One of the smartest people I’ve ever met is a man named Dan Sullivan whose company, Strategic Coach®, offers a workshop program for successful entrepreneurs.
The program is so good that people fly in from all over the world (Singapore, the U.K., Turkey, and a whole lot of states were represented in my group) just to sit at Dan’s feet.
I want to share with you one of the (many) extremely smart things he teaches.
It boils down to this:
Don’t give death an assist.
To paraphrase Dan in class:
“All of you are successful. You’ve all built great businesses. You’ve all raised families. You’ve contributed to your communities in all kinds of ways.
“And now, you’re in your fifties, your sixties, whatever.
“And on a subconscious level, you’re shutting down.
“You’re letting yourself grow old.
“You’re telling yourself that you don’t need to be as creative, or as health conscious, or as active as you have been in the past because you’re ‘getting up there.'”
Create a new 25-year plan for yourself.
No matter how old you are.
It’ll keep you young.
It’ll keep you alive.
“You’ve got 100 quarters in this new plan,” Dan told our group. “You don’t have to kill it in the first quarter. You’ve got time.”
That’s the one thing we’ve all convinced ourselves we don’t have.
We’ve all created a way of being called “I don’t have time.”
We have no time to do what we want to do, or need to do, because we’re, well, too busy.
What we’re so busy doing, we have no idea.
We don’t even have time to figure that out.
But with a new 25-year plan in hand, suddenly, we look at time in a different way.
Since we have a new plan and we’ll need more time, more health, more energy, more creativity, we stop giving death an assist.
We stop dying.
So Dan has the group start to think, right then and there, about what their 25-year plan should be.
Hint: It’s not about retirement.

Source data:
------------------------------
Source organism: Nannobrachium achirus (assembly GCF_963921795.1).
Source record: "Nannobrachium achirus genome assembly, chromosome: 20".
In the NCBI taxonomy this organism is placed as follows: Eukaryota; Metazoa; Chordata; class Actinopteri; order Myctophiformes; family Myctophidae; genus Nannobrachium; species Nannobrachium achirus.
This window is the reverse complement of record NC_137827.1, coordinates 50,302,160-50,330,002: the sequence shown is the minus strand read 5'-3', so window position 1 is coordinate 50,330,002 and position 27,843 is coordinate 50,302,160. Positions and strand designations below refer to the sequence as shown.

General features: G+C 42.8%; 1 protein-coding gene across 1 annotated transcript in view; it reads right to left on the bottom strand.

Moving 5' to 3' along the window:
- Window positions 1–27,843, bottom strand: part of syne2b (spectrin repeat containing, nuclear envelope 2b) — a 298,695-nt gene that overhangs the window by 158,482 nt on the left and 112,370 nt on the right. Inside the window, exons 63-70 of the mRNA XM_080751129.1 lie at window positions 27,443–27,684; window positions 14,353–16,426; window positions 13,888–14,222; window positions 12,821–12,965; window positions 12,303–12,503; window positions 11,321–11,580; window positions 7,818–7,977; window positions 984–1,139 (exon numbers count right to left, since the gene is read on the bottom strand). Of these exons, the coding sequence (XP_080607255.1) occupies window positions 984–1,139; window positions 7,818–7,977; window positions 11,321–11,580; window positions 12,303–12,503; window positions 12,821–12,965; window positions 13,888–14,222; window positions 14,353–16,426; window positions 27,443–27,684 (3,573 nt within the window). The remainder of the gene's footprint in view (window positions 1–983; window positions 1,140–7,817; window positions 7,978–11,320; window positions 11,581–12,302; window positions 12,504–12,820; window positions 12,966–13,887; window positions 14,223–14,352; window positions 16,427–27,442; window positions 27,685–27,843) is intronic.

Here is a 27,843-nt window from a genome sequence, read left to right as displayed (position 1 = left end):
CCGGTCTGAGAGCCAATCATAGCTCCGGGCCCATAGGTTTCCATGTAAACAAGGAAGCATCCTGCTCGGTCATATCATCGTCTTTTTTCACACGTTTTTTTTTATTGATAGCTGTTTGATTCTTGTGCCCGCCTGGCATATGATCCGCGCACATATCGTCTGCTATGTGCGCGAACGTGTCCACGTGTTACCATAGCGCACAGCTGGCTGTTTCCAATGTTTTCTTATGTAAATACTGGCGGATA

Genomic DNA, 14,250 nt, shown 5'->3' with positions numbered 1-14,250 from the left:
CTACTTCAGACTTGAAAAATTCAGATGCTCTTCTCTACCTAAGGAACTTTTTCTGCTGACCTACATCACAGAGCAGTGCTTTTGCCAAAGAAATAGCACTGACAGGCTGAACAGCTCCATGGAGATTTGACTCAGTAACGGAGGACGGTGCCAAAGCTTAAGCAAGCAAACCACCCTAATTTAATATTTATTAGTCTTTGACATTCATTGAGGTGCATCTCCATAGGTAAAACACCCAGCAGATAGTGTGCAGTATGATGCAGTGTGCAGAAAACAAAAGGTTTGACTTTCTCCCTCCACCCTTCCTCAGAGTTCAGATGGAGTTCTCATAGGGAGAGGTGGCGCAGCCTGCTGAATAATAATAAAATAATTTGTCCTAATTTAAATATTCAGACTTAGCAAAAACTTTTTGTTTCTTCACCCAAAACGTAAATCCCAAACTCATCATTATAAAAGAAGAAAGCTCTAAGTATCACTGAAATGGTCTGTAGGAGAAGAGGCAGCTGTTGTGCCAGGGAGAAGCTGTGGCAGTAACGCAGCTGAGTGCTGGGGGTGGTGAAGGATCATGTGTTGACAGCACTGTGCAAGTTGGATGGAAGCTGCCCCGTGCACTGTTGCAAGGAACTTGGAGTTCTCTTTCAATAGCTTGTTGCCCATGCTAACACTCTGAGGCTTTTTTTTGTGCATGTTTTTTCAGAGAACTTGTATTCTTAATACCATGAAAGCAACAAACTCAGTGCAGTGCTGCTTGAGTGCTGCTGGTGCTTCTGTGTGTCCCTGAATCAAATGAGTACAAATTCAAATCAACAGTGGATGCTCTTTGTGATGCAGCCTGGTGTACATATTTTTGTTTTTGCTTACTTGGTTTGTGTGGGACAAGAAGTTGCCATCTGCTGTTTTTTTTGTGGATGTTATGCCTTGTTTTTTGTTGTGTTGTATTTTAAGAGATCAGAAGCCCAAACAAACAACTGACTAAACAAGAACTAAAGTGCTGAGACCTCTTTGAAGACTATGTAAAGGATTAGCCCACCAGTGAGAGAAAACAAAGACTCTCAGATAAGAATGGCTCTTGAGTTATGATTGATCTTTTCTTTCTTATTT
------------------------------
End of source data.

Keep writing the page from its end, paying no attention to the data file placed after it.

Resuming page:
It’s about getting after something new, exciting, big, motivating, bold.
It’s the plan of a lifetime.
It extends your lifetime.
Dan, in his early seventies, now publishes a new book every quarter.
That’s part of his plan.
Getting put out to pasture is not part of his plan.
He’s constantly creating new alliances, new course material, new themes, new intellectual property.
He plans to live to be 156 years old, because he was born in 1944 … and therefore can live in three
He says that a woman asked him whether, if he didn’t make it to 156, he would feel disappointed.
He just laughed.
As a result of my time at Strategic Coach, I, too, have a 25-year plan.
It began last year and concludes in the year 2040.
I’m in the fifth quarter, and it’s going better than expected.
It will keep me young.
It will keep me contributing.
It will keep me growing.
It involves books – that’s all I’ll say.
I will add that I’m no longer going to give death an assist.
And neither should you.
What’s your 25-year plan?
I’ll tell you mine if you tell me yours.
And if you don’t have one, don’t tell me you don’t have time to create one.
Here’s the good news: You’ve got 25 years to fulfill that plan.
But you can’t fulfill it until you create it.
So if you don’t have one, make one.
And if nothing comes to mind, call me.
Maybe we can hash one out together for you.
And once you have it, drop Dan a note and tell him that you, too, are no longer giving death an assist.
Ain’t life grand?